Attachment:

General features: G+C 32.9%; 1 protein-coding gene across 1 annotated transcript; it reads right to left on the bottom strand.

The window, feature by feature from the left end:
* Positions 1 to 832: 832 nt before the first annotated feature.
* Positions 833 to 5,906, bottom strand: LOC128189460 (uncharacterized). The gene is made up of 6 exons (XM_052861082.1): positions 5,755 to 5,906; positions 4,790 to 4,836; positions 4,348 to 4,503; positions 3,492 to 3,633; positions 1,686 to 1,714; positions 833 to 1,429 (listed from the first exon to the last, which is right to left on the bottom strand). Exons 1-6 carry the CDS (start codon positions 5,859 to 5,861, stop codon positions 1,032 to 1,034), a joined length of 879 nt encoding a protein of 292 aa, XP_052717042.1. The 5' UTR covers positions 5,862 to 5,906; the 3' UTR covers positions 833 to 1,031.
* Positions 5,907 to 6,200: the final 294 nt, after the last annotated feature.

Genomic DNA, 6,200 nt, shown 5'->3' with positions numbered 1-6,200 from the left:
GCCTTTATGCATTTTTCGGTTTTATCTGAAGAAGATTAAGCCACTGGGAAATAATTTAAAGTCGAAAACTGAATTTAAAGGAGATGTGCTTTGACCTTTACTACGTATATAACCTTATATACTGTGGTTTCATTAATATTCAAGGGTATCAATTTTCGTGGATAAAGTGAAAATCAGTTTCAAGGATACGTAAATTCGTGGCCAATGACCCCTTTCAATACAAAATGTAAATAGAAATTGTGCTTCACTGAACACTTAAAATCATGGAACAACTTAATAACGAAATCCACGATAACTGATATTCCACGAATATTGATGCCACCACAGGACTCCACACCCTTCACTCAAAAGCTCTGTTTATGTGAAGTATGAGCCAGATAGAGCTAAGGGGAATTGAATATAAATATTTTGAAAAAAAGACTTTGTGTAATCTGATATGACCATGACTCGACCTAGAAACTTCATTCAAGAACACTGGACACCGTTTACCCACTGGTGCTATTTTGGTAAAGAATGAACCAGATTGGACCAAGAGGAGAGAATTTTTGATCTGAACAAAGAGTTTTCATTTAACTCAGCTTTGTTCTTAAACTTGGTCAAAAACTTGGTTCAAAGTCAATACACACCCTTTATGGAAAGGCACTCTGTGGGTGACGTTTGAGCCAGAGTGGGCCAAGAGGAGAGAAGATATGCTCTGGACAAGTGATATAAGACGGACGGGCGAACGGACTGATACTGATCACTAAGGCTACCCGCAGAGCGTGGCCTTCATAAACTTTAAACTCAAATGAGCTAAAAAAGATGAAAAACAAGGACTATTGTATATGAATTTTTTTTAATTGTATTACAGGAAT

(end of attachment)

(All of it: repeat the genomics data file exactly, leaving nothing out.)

General features: G+C 32.9%; 1 protein-coding gene across 1 annotated transcript; it reads right to left on the bottom strand.

The window, feature by feature from the left end:
* Positions 1 to 832: 832 nt before the first annotated feature.
* Positions 833 to 5,906, bottom strand: LOC128189460 (uncharacterized). The gene is made up of 6 exons (XM_052861082.1): positions 5,755 to 5,906; positions 4,790 to 4,836; positions 4,348 to 4,503; positions 3,492 to 3,633; positions 1,686 to 1,714; positions 833 to 1,429 (listed from the first exon to the last, which is right to left on the bottom strand). Exons 1-6 carry the CDS (start codon positions 5,859 to 5,861, stop codon positions 1,032 to 1,034), a joined length of 879 nt encoding a protein of 292 aa, XP_052717042.1. The 5' UTR covers positions 5,862 to 5,906; the 3' UTR covers positions 833 to 1,031.
* Positions 5,907 to 6,200: the final 294 nt, after the last annotated feature.

Genomic DNA, 6,200 nt, shown 5'->3' with positions numbered 1-6,200 from the left:
GCCTTTATGCATTTTTCGGTTTTATCTGAAGAAGATTAAGCCACTGGGAAATAATTTAAAGTCGAAAACTGAATTTAAAGGAGATGTGCTTTGACCTTTACTACGTATATAACCTTATATACTGTGGTTTCATTAATATTCAAGGGTATCAATTTTCGTGGATAAAGTGAAAATCAGTTTCAAGGATACGTAAATTCGTGGCCAATGACCCCTTTCAATACAAAATGTAAATAGAAATTGTGCTTCACTGAACACTTAAAATCATGGAACAACTTAATAACGAAATCCACGATAACTGATATTCCACGAATATTGATGCCACCACAGGACTCCACACCCTTCACTCAAAAGCTCTGTTTATGTGAAGTATGAGCCAGATAGAGCTAAGGGGAATTGAATATAAATATTTTGAAAAAAAGACTTTGTGTAATCTGATATGACCATGACTCGACCTAGAAACTTCATTCAAGAACACTGGACACCGTTTACCCACTGGTGCTATTTTGGTAAAGAATGAACCAGATTGGACCAAGAGGAGAGAATTTTTGATCTGAACAAAGAGTTTTCATTTAACTCAGCTTTGTTCTTAAACTTGGTCAAAAACTTGGTTCAAAGTCAATACACACCCTTTATGGAAAGGCACTCTGTGGGTGACGTTTGAGCCAGAGTGGGCCAAGAGGAGAGAAGATATGCTCTGGACAAGTGATATAAGACGGACGGGCGAACGGACTGATACTGATCACTAAGGCTACCCGCAGAGCGTGGCCTTCATAAACTTTAAACTCAAATGAGCTAAAAAAGATGAAAAACAAGGACTATTGTATATGAATTTTTTTTAATTGTATTACAGGAAT